“I’m not going to take any of this for granted,” says Bill Papastergiadis, President of the Greek Community of Melbourne and Victoria (GOCMV). “I believe that we need to work hard and demonstrate our credentials.”

His comments set the tone for Sunday’s elections to determine the new board of the GOCMV and renew his Presidency – something that is practically secure, given that 19 of the 26 candidates are part of his ticket.

The President himself sees the election as an opportunity for “members to form a view and form a judgement about past activities of the board.”

As for the reason why he should be reelected, he points to the work done during his tenure. “When one looks at the body of work over the last 8-9 years, [they] will see that there are over 100 cultural events per annum, an extended schools program, a very successful Alphington Grammar academic program and also a much broader political and social connection with other institutions both domestically and overseas,” he said.

However, what he describes as the current board’s “outstanding achievement” is that it has “galvanised a cooperative environment amongst different parts of our community, whether it’s the entrepreneurs, whether it’s the service industry, people offering education and culture programs, whether it’s the welfare aspect of our services, or the church.

“Historically, as we know, the community was divided and largely unresponsive to many other segments of our community, both locally and nationally. […] What we’ve done is to unite many aspects of our community and find ways to collaborate.”

Another equally important achievement has been demonstrated in the GOCMV’s finances. “We were able to raise significant level of funds, unprecedented in the history of the Greek Community, not for the sake of raising funds, but to develop the infrastructure that will allow and facilitate the organisation to move into its next phase”.

The most tangible evidence of this is none other than the GOCMV’s 15-storey tower – the “Vertical Precinct” – standing on the corner of Lonsdale and Russell streets, the building that Deputy Foreign Minister of Greece, Terens Quick, described as a “global icon” for Hellenism. This is why the Greek Centre was chosen to host this year’s ‘Nostos- Return to the roots’ project, a forum that will bring together the Greek, Cypriot and Egyptian diaspora, as part of a trilateral cooperation.

Nostos is the GOCMV’s first priority for 2019, along with another ambitious event. “We will organise a symposium and also a public discussion on the diaspora and hellenism, and we are going to invite leading academics from Sydney, Adelaide and Melbourne and engage on their views of Hellenic Studies and then do a workshop with philanthropists and universities,” the President says, outlining his vision to create an academic program of hellenic diaspora studies.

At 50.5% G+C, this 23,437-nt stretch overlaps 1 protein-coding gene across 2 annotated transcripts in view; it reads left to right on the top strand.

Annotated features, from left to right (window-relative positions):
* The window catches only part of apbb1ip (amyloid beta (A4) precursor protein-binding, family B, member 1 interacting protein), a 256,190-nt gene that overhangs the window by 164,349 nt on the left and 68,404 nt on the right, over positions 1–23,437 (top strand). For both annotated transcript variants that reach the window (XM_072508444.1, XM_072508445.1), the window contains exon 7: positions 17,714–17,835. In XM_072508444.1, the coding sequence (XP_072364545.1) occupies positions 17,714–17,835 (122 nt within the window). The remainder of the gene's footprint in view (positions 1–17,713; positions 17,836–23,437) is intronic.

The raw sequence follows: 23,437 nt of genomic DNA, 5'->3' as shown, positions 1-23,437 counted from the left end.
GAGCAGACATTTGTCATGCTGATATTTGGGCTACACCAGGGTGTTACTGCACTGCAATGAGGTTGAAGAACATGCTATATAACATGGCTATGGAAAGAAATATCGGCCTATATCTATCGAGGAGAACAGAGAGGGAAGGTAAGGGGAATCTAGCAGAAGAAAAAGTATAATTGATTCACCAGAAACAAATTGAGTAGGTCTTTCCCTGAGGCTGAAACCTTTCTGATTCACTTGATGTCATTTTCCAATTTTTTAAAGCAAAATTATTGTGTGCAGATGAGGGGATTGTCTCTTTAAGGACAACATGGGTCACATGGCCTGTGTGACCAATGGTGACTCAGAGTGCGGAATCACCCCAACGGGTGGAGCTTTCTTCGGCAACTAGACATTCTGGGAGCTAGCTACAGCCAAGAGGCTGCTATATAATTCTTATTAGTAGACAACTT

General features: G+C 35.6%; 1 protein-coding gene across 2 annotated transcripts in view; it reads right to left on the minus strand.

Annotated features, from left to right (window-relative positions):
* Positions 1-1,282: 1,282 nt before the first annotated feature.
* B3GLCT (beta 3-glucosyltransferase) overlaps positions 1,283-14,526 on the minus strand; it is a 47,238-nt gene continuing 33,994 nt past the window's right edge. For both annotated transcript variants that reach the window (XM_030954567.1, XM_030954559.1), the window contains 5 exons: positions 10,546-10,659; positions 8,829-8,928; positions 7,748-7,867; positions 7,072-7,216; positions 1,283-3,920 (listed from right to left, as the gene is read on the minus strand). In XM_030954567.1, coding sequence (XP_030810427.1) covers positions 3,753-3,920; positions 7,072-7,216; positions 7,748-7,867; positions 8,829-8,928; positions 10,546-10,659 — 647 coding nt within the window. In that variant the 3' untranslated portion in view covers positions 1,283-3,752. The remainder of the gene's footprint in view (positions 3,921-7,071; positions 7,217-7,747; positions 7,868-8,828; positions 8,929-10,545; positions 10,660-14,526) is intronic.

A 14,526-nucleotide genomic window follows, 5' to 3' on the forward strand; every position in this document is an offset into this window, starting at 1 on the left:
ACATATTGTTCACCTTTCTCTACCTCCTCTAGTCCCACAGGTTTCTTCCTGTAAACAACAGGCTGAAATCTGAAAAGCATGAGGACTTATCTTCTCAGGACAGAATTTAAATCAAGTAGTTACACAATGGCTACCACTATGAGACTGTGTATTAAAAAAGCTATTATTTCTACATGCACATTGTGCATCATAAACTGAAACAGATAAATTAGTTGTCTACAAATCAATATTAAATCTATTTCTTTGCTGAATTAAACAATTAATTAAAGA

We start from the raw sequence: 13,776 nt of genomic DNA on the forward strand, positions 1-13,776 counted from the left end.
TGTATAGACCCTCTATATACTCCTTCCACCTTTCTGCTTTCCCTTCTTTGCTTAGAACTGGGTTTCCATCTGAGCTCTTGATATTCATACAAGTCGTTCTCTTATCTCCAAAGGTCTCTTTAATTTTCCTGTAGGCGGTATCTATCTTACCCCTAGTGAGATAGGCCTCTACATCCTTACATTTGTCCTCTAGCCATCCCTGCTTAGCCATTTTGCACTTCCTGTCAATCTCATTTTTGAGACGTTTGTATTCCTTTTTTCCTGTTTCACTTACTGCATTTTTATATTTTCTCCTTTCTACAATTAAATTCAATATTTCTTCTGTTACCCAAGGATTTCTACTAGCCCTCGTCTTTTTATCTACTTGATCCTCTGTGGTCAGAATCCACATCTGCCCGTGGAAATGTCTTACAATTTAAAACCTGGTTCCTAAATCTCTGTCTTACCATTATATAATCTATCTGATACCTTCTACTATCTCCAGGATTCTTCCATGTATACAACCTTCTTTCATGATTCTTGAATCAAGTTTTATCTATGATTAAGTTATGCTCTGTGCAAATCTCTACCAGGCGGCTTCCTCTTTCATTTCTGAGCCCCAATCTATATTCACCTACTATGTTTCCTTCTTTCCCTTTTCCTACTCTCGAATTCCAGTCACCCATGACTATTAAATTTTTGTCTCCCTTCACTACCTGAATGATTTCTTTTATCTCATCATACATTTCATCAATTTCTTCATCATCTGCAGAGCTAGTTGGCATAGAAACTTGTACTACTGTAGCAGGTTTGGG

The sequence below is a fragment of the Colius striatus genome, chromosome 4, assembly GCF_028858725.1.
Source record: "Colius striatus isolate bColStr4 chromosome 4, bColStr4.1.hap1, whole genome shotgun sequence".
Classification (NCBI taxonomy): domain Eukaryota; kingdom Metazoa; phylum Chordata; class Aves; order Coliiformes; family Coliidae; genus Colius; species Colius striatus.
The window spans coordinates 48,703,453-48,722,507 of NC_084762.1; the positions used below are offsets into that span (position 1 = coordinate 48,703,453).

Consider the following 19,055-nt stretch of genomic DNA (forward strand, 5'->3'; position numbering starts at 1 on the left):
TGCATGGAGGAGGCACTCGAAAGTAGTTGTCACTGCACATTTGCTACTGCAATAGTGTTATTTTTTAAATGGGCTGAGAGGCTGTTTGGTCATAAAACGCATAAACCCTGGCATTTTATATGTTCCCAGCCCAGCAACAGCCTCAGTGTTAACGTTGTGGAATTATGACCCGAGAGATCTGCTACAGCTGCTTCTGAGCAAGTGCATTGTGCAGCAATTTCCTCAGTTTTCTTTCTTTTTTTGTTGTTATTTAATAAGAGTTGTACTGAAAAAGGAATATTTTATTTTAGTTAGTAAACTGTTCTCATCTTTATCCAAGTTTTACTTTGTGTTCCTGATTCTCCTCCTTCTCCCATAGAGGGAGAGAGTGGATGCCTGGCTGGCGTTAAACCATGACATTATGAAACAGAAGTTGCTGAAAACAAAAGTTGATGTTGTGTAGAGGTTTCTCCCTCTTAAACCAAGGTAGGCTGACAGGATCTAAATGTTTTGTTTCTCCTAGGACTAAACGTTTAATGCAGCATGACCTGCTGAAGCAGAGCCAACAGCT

“These two things will be the vanguard of our cultural and educational signposts and foundations,” he explains. “They will help define the community in the next 10 years.”

When it comes to infrastructure – particularly since the Bulleen site development is all but dead – the GOCMV’s focus is on the CBD.

“We are going to further develop our precinct, not from a vertical but also a horizontal perspective, within the areas around our Centre,” he says. “We are the proud recipients of a $2.5 million grant, which is the largest grant I believe ever given by a Victorian government to a community organisation, which is for infrastructure purposes – particularly for new buildings. So we will be working with the Victorian government to expanding our cultural footprint within the Lonsdale and Russell street precinct area, so that we have more stores and buildings that reflect the cultural history of that precinct its hellenic roots.”

In order for this to happen, new businesses have to come to the precinct. Attracting them might be a challenge, one might think. Mr Papastergiadis is optimistic.

“If you don’t charge exorbitant rent, because the community is a non-profit organisation, then you can make it financially viable, whether it is a bookstore, a food-based offer for the elderly, if we are not charging exorbitant rents we can make this possible and I think that is the purpose of the Greek community.”